Many of you who have requested an opinion from Barts-MS, and don’t live in the Barts-MS catchment area, have discovered that your referral to our service has been rejected. I have a handful of complaints from patients wanting to see me in the last week or so. The reason is that we can’t cope and we are now putting our existing patients at risk!
We have just completed a review of our MS Services and have come to the conclusion that without more resources we are unable to cope with the rising demand.
As you can see from the graph above the number of patients on DMTs at Barts-MS has quintupled in the last 7 years. Hidden in these figures is the fact that we have had no increase in staff to manage this increased caseload. In addition, close to 70% of our patients on DMTs are out-of-area. These out-of-area patients are being managed by our service rather than their local MS team. The consequences of this are that the quality of our MS service is suffering and we are now having difficulty looking after our ‘own patients’.
Another factor that is going to have a big impact on our service is the licensing of DMTs for active progressive MS, i.e. ocrelizumab for PPMS and siponimod for SPMS. This means more visits, more MRI monitoring and many more patients on DMTs. Something has to give!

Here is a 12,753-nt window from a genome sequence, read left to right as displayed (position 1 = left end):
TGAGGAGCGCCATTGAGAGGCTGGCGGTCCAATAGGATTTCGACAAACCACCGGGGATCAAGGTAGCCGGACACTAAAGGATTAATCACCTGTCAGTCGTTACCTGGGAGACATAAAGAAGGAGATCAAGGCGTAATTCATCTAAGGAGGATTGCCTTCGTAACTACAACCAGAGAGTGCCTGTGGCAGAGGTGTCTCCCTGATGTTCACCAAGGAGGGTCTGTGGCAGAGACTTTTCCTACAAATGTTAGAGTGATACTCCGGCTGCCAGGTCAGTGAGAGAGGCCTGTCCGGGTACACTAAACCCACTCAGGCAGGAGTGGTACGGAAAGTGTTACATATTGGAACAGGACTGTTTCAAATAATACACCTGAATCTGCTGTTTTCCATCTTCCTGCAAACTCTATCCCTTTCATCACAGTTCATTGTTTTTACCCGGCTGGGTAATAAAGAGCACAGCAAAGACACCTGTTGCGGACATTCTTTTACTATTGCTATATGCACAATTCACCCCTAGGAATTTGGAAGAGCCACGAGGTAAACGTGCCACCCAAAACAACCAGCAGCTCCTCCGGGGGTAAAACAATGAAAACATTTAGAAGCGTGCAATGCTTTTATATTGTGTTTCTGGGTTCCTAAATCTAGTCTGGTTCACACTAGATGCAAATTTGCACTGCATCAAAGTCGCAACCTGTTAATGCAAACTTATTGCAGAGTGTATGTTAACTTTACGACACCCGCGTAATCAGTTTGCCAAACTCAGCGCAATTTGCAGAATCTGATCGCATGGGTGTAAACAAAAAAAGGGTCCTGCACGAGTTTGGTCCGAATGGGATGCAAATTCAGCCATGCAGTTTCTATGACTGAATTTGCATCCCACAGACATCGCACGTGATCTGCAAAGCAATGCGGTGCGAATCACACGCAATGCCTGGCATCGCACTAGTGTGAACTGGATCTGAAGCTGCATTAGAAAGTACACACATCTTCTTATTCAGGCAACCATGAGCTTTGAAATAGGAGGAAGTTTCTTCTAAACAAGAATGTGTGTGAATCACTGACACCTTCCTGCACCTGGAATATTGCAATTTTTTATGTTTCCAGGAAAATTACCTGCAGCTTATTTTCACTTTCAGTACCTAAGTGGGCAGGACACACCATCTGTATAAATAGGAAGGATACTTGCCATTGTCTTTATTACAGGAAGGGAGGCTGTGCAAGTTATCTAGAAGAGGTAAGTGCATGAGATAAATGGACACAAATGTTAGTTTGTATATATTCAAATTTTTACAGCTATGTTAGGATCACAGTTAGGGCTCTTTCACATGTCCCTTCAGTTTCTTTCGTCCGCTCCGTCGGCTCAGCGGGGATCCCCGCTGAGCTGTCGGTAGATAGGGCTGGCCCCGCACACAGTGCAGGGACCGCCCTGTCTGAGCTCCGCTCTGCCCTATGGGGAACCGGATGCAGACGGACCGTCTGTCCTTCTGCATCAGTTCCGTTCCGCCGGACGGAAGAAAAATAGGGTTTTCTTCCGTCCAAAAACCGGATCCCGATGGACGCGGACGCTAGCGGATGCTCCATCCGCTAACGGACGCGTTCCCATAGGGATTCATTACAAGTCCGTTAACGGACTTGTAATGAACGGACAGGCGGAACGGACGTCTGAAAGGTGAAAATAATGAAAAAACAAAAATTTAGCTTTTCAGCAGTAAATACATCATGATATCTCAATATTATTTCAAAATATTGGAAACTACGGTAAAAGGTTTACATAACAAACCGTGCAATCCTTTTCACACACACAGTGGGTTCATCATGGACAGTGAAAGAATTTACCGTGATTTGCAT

Increasing our staff complement is not easy either. Barts Health NHS Trust has been under special measures for several years and has one of the largest deficits in England. Business cases to expand our MS Services get submitted and are held-up for years. For example, it has taken us over 3 years to get our Trust to support an MS clinical nurse specialist in Newham. This is despite the fact that the salary of this post will be covered by the MS Trust for the initial two years and that 50% of the salary after that will be covered by the local clinical commissioning group or CCG.
To try and address the service issues we have just submitted a grant to the Big Lottery Fund to transform our service into a distributed network. The configuration of the service will be a co-design project with patients, GPs and HCPs working with people with MS. The good news is that we are doing this with All-Together-Better, an innovative NHS team, who have experience in transforming services.
So Barts-MS would like to apologise to you all that we are not going to be able to take on the management and treatment of any more out-of-area patients with MS unless something drastically changes with the funding model in the NHS.
We hope you understand.